Expats are seasoned travelers. We share a love for exploring new countries and visit friends and family at home. However, most will agree that the actual process of getting from A to B is always slightly annoying. Depending on public transport, going through busy train stations and airports, and just spending endless hours in transit saps energy and sanity. My remedy used to be to plug in my headphones and read a good book. As a mom to a toddler and a baby, these options are no longer available.
When the Joneses travel to the grandparents in England, our itinerary contains a bus journey, followed by a train, plane, bus, and rental car trip. Takes us 11 hrs door-to-door, if all goes well. I am stressed out before we even leave the house. In fact, the stress starts a few days before with packing and getting ready. Keeping everyone happy, fed, and otherwise content on the journey is a major logistics operation. A 1.5-year-old can be so determined on wreaking havoc onto the early commuter train from Odense to Copenhagen that I have previously thrown up my arms in defeat only half an hour into a day of traveling.
No wonder that I have since tried to make our journey easier and these are my top 10 tips for traveling via plane with baby and toddler:
1. The Car Seat Backpack Bag
We lug around one baby car seat and rent the toddler car seat from the rental car agency to compromise on costs. Renting two car seats doubles the price of the car rental (they do know how to make money). On the first few family trips, we had a big holdall for the car seat, which was awkward to carry. Since we need to maximise the number of free hands to hold on to little humans, I have since made a car seat backpack bag that makes it so much easier to transport and safely check the car seat. Surprisingly, I couldn’t find one to buy (anyone wants to start a kickstarter campaign with me?), so I took the straps off an old backpack, sewed them onto two big IKEA family bags sewn together and voilà, one problem solved.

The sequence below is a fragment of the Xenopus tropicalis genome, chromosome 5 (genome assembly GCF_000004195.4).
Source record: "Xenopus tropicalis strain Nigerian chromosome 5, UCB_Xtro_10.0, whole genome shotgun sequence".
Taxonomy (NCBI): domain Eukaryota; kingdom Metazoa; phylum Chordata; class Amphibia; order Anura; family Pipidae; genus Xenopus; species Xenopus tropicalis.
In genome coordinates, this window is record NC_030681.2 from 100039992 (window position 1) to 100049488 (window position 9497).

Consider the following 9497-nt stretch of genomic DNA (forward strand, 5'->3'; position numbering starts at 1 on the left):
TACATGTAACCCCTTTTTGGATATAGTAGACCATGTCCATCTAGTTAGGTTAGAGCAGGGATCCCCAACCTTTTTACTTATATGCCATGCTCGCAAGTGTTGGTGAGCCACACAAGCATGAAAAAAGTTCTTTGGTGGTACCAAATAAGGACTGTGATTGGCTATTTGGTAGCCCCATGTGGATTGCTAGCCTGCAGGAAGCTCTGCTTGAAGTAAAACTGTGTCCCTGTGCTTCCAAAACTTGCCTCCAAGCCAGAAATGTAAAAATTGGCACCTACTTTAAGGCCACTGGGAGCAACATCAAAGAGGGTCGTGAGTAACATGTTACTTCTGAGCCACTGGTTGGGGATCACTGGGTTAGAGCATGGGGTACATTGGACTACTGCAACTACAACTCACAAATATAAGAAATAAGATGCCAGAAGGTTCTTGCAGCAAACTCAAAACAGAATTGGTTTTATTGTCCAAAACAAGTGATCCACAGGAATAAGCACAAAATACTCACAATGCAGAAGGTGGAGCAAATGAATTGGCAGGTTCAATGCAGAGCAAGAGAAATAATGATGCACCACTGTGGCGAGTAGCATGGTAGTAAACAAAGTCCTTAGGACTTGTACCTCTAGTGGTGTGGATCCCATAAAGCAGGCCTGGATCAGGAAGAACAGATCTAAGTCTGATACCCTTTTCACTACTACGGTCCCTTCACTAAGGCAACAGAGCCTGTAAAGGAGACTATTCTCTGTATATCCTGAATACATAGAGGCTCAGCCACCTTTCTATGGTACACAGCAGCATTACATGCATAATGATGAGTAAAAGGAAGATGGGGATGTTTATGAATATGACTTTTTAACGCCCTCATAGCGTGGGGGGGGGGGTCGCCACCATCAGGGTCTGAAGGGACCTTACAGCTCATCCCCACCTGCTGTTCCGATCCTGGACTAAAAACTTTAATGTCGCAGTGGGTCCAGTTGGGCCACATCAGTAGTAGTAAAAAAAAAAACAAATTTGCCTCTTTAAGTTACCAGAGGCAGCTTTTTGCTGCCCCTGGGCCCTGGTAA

2. Reduce number of transfers
This one is kind of obvious. Every transfer means to gather all the bags, belongings, and children and move them. This is annoying and minimising the number of transfers is therefore paramount to a good travel experience. Every transfer also holds the risk of missing the connecting transport or that the next mode of transport is delayed. This is annoying for a single traveler but disastrous when traveling with babies and toddlers.
3. Throw money at the problems
This one relates to reducing the number of transfers. Find your compromise between ease of transport and the amount of money you are able to spend. The same goes for individual vs. mass transport (e.g. rental car vs. train) and provisions on the journey. If you can afford to reduce effort, do it.
4. Dose everyone with decongestant nose spray
This is something I do before every flight to avoid problems with inner ear pressure decompression. My babies received decongestant nose spray even when they were still very little. For them, I diluted adult nose spray with sterile saline solution 1:10. In Germany, it’s possible to buy decongestant nose sprays for newborns, in Denmark it’s not. My dilution had the same proportion of active ingredient as the one sold in Germany. We only ever had a screaming child on the descent once, and that was the one time we had forgotten to give nose spray to my toddler before the flight. Never again will I see my kid in pain during the descent because I know how to avoid it.
5. The packing list
This one is the holy grail. We have a master packing list in an app that syncs between my husband’s and my phone, where items can be ticked off, and that can be reset to use anew next time. We just use iOS Notes but there is plenty of apps that would support this functionality. The packing list is sorted by members of the family and also contains a list of things to do to get ready (e.g. organise cat sitter) and last-minute tasks (e.g. take the bin out). I would be lost without this list and plan to patent it (just kidding).